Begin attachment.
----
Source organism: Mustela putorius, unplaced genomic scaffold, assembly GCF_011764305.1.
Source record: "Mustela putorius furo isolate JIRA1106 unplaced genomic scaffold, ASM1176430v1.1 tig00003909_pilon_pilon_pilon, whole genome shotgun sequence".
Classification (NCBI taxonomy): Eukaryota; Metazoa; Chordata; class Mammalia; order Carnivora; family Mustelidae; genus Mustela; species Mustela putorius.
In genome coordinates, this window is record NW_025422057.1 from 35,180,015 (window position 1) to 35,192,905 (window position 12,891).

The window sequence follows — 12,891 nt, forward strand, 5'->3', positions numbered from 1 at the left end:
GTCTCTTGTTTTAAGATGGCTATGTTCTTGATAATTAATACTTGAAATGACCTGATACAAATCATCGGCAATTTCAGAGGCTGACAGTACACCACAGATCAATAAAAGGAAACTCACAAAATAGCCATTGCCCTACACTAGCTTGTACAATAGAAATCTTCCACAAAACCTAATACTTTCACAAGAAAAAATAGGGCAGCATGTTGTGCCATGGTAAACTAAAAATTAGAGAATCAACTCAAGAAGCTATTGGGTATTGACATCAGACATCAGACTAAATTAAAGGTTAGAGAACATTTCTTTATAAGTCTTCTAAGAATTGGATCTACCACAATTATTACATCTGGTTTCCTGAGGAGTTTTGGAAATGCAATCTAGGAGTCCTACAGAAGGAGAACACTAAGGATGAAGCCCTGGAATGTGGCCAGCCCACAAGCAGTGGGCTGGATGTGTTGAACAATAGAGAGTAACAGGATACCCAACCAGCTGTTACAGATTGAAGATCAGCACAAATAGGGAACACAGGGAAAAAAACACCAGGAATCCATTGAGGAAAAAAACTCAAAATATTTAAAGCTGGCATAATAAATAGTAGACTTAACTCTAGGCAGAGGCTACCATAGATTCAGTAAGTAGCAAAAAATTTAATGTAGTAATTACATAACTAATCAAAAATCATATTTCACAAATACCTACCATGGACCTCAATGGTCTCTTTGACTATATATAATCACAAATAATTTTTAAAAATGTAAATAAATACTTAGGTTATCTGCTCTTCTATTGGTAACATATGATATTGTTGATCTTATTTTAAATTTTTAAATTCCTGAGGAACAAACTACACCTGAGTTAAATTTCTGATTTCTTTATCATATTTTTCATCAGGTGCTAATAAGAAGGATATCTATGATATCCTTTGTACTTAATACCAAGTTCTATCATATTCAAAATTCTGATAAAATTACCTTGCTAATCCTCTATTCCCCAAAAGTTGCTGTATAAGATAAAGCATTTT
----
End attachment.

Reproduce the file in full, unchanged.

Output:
Source organism: Mustela putorius, unplaced genomic scaffold, assembly GCF_011764305.1.
Source record: "Mustela putorius furo isolate JIRA1106 unplaced genomic scaffold, ASM1176430v1.1 tig00003909_pilon_pilon_pilon, whole genome shotgun sequence".
Classification (NCBI taxonomy): Eukaryota; Metazoa; Chordata; class Mammalia; order Carnivora; family Mustelidae; genus Mustela; species Mustela putorius.
In genome coordinates, this window is record NW_025422057.1 from 35,180,015 (window position 1) to 35,192,905 (window position 12,891).

The window sequence follows — 12,891 nt, forward strand, 5'->3', positions numbered from 1 at the left end:
GTCTCTTGTTTTAAGATGGCTATGTTCTTGATAATTAATACTTGAAATGACCTGATACAAATCATCGGCAATTTCAGAGGCTGACAGTACACCACAGATCAATAAAAGGAAACTCACAAAATAGCCATTGCCCTACACTAGCTTGTACAATAGAAATCTTCCACAAAACCTAATACTTTCACAAGAAAAAATAGGGCAGCATGTTGTGCCATGGTAAACTAAAAATTAGAGAATCAACTCAAGAAGCTATTGGGTATTGACATCAGACATCAGACTAAATTAAAGGTTAGAGAACATTTCTTTATAAGTCTTCTAAGAATTGGATCTACCACAATTATTACATCTGGTTTCCTGAGGAGTTTTGGAAATGCAATCTAGGAGTCCTACAGAAGGAGAACACTAAGGATGAAGCCCTGGAATGTGGCCAGCCCACAAGCAGTGGGCTGGATGTGTTGAACAATAGAGAGTAACAGGATACCCAACCAGCTGTTACAGATTGAAGATCAGCACAAATAGGGAACACAGGGAAAAAAACACCAGGAATCCATTGAGGAAAAAAACTCAAAATATTTAAAGCTGGCATAATAAATAGTAGACTTAACTCTAGGCAGAGGCTACCATAGATTCAGTAAGTAGCAAAAAATTTAATGTAGTAATTACATAACTAATCAAAAATCATATTTCACAAATACCTACCATGGACCTCAATGGTCTCTTTGACTATATATAATCACAAATAATTTTTAAAAATGTAAATAAATACTTAGGTTATCTGCTCTTCTATTGGTAACATATGATATTGTTGATCTTATTTTAAATTTTTAAATTCCTGAGGAACAAACTACACCTGAGTTAAATTTCTGATTTCTTTATCATATTTTTCATCAGGTGCTAATAAGAAGGATATCTATGATATCCTTTGTACTTAATACCAAGTTCTATCATATTCAAAATTCTGATAAAATTACCTTGCTAATCCTCTATTCCCCAAAAGTTGCTGTATAAGATAAAGCATTTT